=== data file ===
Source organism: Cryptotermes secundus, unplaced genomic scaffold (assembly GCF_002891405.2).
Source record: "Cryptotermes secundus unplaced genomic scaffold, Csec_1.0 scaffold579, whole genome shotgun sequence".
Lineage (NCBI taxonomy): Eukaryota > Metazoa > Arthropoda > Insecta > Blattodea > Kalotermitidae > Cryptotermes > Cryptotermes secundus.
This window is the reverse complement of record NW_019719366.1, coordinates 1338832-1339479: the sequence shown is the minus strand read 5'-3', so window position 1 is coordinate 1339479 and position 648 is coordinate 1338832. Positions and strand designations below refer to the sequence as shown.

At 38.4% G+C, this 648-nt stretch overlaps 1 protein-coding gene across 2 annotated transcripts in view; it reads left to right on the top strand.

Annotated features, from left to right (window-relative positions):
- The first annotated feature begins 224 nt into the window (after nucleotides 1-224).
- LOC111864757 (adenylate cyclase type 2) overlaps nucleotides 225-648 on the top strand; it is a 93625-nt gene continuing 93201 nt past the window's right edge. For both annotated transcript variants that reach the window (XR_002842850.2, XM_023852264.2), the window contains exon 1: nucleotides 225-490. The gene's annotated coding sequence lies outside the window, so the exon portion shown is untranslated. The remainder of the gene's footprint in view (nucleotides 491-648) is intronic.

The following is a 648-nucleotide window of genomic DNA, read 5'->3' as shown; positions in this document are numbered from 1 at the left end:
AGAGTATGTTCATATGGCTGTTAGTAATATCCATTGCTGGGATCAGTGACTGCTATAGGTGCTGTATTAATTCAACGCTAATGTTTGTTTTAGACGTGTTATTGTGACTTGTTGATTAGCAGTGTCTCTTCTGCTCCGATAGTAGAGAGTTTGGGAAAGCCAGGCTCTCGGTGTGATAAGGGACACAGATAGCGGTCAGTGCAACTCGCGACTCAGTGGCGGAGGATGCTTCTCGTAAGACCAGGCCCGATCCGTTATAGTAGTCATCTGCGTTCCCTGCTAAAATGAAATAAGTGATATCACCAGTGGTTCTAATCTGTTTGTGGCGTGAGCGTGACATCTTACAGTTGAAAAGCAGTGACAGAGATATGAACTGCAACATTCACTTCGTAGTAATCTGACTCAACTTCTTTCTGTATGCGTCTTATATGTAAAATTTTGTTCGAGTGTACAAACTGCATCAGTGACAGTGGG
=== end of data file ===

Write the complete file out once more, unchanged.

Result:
Source organism: Cryptotermes secundus, unplaced genomic scaffold (assembly GCF_002891405.2).
Source record: "Cryptotermes secundus unplaced genomic scaffold, Csec_1.0 scaffold579, whole genome shotgun sequence".
Lineage (NCBI taxonomy): Eukaryota > Metazoa > Arthropoda > Insecta > Blattodea > Kalotermitidae > Cryptotermes > Cryptotermes secundus.
This window is the reverse complement of record NW_019719366.1, coordinates 1338832-1339479: the sequence shown is the minus strand read 5'-3', so window position 1 is coordinate 1339479 and position 648 is coordinate 1338832. Positions and strand designations below refer to the sequence as shown.

At 38.4% G+C, this 648-nt stretch overlaps 1 protein-coding gene across 2 annotated transcripts in view; it reads left to right on the top strand.

Annotated features, from left to right (window-relative positions):
- The first annotated feature begins 224 nt into the window (after nucleotides 1-224).
- LOC111864757 (adenylate cyclase type 2) overlaps nucleotides 225-648 on the top strand; it is a 93625-nt gene continuing 93201 nt past the window's right edge. For both annotated transcript variants that reach the window (XR_002842850.2, XM_023852264.2), the window contains exon 1: nucleotides 225-490. The gene's annotated coding sequence lies outside the window, so the exon portion shown is untranslated. The remainder of the gene's footprint in view (nucleotides 491-648) is intronic.

The following is a 648-nucleotide window of genomic DNA, read 5'->3' as shown; positions in this document are numbered from 1 at the left end:
AGAGTATGTTCATATGGCTGTTAGTAATATCCATTGCTGGGATCAGTGACTGCTATAGGTGCTGTATTAATTCAACGCTAATGTTTGTTTTAGACGTGTTATTGTGACTTGTTGATTAGCAGTGTCTCTTCTGCTCCGATAGTAGAGAGTTTGGGAAAGCCAGGCTCTCGGTGTGATAAGGGACACAGATAGCGGTCAGTGCAACTCGCGACTCAGTGGCGGAGGATGCTTCTCGTAAGACCAGGCCCGATCCGTTATAGTAGTCATCTGCGTTCCCTGCTAAAATGAAATAAGTGATATCACCAGTGGTTCTAATCTGTTTGTGGCGTGAGCGTGACATCTTACAGTTGAAAAGCAGTGACAGAGATATGAACTGCAACATTCACTTCGTAGTAATCTGACTCAACTTCTTTCTGTATGCGTCTTATATGTAAAATTTTGTTCGAGTGTACAAACTGCATCAGTGACAGTGGG